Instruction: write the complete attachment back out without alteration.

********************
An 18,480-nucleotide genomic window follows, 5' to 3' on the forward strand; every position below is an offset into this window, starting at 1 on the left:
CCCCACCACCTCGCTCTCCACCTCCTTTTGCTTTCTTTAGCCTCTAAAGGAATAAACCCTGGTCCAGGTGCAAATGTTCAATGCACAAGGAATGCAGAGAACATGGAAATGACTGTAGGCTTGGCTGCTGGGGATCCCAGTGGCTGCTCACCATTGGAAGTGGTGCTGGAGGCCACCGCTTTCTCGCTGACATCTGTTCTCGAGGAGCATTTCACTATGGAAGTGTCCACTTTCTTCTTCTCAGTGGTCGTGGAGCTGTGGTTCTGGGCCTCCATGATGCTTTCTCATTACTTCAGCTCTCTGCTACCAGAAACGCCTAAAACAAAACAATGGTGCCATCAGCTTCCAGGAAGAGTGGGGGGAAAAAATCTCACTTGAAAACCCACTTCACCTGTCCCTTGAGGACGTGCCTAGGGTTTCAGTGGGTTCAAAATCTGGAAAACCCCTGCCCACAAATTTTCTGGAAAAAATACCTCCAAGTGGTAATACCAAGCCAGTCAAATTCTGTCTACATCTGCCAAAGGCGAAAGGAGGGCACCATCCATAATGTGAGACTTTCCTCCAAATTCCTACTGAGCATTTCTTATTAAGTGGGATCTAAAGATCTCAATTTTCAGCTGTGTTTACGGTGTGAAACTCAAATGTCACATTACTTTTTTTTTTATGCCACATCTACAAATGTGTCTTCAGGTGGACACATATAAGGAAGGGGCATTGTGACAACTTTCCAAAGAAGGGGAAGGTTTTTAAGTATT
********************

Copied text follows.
An 18,480-nucleotide genomic window follows, 5' to 3' on the forward strand; every position below is an offset into this window, starting at 1 on the left:
CCCCACCACCTCGCTCTCCACCTCCTTTTGCTTTCTTTAGCCTCTAAAGGAATAAACCCTGGTCCAGGTGCAAATGTTCAATGCACAAGGAATGCAGAGAACATGGAAATGACTGTAGGCTTGGCTGCTGGGGATCCCAGTGGCTGCTCACCATTGGAAGTGGTGCTGGAGGCCACCGCTTTCTCGCTGACATCTGTTCTCGAGGAGCATTTCACTATGGAAGTGTCCACTTTCTTCTTCTCAGTGGTCGTGGAGCTGTGGTTCTGGGCCTCCATGATGCTTTCTCATTACTTCAGCTCTCTGCTACCAGAAACGCCTAAAACAAAACAATGGTGCCATCAGCTTCCAGGAAGAGTGGGGGGAAAAAATCTCACTTGAAAACCCACTTCACCTGTCCCTTGAGGACGTGCCTAGGGTTTCAGTGGGTTCAAAATCTGGAAAACCCCTGCCCACAAATTTTCTGGAAAAAATACCTCCAAGTGGTAATACCAAGCCAGTCAAATTCTGTCTACATCTGCCAAAGGCGAAAGGAGGGCACCATCCATAATGTGAGACTTTCCTCCAAATTCCTACTGAGCATTTCTTATTAAGTGGGATCTAAAGATCTCAATTTTCAGCTGTGTTTACGGTGTGAAACTCAAATGTCACATTACTTTTTTTTTTATGCCACATCTACAAATGTGTCTTCAGGTGGACACATATAAGGAAGGGGCATTGTGACAACTTTCCAAAGAAGGGGAAGGTTTTTAAGTATT